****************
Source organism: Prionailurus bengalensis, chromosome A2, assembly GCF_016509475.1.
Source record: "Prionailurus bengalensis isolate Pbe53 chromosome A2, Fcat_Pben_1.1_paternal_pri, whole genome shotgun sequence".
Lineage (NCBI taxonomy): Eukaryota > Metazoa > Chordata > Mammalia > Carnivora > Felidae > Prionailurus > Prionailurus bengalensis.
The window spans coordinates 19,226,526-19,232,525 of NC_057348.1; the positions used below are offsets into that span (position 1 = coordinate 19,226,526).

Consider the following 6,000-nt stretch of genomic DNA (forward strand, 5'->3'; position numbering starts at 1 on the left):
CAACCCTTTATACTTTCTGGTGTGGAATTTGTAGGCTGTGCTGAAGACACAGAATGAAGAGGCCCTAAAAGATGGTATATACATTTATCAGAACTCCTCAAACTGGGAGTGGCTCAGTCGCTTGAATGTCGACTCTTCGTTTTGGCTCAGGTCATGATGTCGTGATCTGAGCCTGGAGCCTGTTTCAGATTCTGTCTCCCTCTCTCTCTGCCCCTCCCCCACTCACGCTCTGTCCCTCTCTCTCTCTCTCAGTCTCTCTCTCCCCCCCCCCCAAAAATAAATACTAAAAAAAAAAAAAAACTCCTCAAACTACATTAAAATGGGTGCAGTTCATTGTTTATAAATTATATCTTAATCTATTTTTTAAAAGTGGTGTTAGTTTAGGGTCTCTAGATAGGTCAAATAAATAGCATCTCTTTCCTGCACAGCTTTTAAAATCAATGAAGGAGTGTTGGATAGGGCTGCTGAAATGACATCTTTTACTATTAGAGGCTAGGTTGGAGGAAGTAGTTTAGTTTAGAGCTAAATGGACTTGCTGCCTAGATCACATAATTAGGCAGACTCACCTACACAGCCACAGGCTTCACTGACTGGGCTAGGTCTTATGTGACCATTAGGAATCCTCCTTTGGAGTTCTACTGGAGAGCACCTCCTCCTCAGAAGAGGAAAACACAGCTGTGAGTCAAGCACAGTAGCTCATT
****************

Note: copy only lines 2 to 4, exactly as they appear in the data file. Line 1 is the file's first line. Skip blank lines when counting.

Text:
Source record: "Prionailurus bengalensis isolate Pbe53 chromosome A2, Fcat_Pben_1.1_paternal_pri, whole genome shotgun sequence".
Lineage (NCBI taxonomy): Eukaryota > Metazoa > Chordata > Mammalia > Carnivora > Felidae > Prionailurus > Prionailurus bengalensis.
The window spans coordinates 19,226,526-19,232,525 of NC_057348.1; the positions used below are offsets into that span (position 1 = coordinate 19,226,526).